YUMA, Ariz., Nov. 19 (UPI) -- The U.S. Defense Department is setting up its first squadron of F-35 Joint Strike Fighter stealth jets to replace several military aircraft, officials said.
Officials said the U.S. Marine Corps Tuesday will re-designate a Hornet F/A-18 fighter jet squadron in Yuma, Ariz., as Marine Fighter Attack Squadron 121 on Tuesday, the San Diego North Country Times reported.
The F-35 squadron's inaugural jet, a B-version designed to take off on short runways and land vertically, arrived at Marine Corps Air Station Yuma Friday.
The $396 billion F-35 program is the Pentagon's most expensive and has been in development by Lockheed Martin since 2001.
Versions of the aircraft were developed for the Marines, the Air Force and the Navy.
The Air Force is testing and training on its version and the Navy is awaiting delivery of its first production tailhook model, North Country Times said.
Former Secretary of Defense Robert Gates gave developers two years to fix technological and other problems on the Marine version or face cancellation of the project. The model was cleared in January.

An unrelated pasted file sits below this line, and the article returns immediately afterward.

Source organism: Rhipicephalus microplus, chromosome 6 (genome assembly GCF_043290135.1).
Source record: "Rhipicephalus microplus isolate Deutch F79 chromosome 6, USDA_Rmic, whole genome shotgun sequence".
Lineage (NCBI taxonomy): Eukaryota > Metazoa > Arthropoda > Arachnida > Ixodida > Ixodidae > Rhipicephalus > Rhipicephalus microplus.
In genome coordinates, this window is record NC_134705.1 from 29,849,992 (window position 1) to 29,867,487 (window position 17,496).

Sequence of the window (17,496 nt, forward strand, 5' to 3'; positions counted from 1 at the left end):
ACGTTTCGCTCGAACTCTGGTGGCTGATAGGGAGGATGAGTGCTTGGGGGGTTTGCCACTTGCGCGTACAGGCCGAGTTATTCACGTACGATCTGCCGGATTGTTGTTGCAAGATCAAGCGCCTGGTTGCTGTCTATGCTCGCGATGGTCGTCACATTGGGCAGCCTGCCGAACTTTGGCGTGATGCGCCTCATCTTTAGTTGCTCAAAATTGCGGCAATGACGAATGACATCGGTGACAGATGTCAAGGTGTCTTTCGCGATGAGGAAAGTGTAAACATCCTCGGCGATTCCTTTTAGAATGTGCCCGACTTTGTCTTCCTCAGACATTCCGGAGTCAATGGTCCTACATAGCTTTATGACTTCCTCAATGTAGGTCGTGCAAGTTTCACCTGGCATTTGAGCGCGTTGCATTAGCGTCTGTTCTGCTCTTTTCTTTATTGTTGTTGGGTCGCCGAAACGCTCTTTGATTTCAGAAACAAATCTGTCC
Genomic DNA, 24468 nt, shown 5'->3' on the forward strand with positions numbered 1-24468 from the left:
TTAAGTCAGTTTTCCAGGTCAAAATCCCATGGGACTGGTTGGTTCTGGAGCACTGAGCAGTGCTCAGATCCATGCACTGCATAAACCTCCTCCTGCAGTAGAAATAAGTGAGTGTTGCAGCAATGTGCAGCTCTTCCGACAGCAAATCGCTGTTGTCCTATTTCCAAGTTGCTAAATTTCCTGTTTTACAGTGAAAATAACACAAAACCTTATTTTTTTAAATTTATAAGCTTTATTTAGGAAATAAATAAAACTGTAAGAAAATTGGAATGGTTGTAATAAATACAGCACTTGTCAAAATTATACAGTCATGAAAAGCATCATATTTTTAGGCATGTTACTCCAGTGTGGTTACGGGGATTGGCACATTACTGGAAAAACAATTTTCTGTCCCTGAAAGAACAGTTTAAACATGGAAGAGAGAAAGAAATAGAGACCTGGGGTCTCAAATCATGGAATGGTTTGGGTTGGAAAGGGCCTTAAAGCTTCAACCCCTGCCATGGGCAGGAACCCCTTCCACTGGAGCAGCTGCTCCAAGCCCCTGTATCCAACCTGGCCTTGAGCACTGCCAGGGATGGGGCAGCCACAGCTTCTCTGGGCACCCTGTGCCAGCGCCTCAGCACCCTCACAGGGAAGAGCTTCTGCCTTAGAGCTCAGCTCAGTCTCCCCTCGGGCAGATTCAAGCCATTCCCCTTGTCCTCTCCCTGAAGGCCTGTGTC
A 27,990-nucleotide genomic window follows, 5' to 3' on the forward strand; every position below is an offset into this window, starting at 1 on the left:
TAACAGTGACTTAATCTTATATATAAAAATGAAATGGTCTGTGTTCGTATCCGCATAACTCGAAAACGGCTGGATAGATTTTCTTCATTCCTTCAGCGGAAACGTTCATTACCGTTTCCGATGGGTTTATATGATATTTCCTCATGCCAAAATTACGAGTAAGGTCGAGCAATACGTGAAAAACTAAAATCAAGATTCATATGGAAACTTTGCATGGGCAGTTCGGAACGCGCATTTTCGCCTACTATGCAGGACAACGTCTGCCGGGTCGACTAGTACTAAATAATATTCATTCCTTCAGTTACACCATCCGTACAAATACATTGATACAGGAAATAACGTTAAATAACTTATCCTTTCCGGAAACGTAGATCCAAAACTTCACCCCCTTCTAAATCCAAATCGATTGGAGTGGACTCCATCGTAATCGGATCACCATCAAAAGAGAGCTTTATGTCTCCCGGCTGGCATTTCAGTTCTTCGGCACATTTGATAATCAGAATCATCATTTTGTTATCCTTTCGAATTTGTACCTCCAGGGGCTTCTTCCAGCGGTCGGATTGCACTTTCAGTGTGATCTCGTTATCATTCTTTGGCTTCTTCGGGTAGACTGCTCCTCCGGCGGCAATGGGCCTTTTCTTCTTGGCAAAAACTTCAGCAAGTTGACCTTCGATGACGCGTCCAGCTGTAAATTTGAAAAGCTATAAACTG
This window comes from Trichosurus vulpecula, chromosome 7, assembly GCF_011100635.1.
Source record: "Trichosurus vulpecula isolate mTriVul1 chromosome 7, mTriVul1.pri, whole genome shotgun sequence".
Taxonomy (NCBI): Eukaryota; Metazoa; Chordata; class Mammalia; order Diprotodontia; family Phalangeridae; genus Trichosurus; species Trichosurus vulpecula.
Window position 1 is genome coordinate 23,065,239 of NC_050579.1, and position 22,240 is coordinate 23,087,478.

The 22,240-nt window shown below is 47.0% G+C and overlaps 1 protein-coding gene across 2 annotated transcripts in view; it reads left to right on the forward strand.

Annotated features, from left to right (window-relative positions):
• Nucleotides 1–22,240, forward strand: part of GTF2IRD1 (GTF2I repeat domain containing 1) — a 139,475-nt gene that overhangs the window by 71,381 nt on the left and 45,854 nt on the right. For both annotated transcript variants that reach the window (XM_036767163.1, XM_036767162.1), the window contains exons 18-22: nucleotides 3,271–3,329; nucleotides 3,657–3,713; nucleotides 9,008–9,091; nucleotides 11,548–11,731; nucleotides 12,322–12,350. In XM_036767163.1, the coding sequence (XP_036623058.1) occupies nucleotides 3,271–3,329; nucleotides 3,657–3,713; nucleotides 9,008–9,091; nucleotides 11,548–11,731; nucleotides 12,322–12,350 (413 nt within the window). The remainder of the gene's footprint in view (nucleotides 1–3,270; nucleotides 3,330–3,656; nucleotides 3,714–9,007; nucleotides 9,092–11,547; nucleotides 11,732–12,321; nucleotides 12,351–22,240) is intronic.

"[We] righted that ship," Col. Kevin Killea, who oversees aviation requirements for the Marine Corps, told the Times Friday.
The expanding number of trained F-35 pilots and the creation of the first operational squadron "tells me the program is progressing forward and meeting the time lines that the Marine Corps needs to transition out of the F/A-18 and the AV-8B," Killea said.
Officials said an F-35 is expected to arrive monthly until a full squadron is stationed at the base, sometime between late spring and early summer of 2013, the Yuma Sun said. The total transition is scheduled to be finished by 2020.
Five squadrons with 16 aircraft each will be stationed at Yuma, along with one operational test-and-evaluation squadron of eight aircraft, the Sun reported.
"Being the first operational F-35 squadron in the world is another historic moment in Marine aviation, and the Green Knights are proud to be chosen to lead the way into the future of military aviation," VMFA-121 commanding officer Lt. Col. Jeffrey Scott said.
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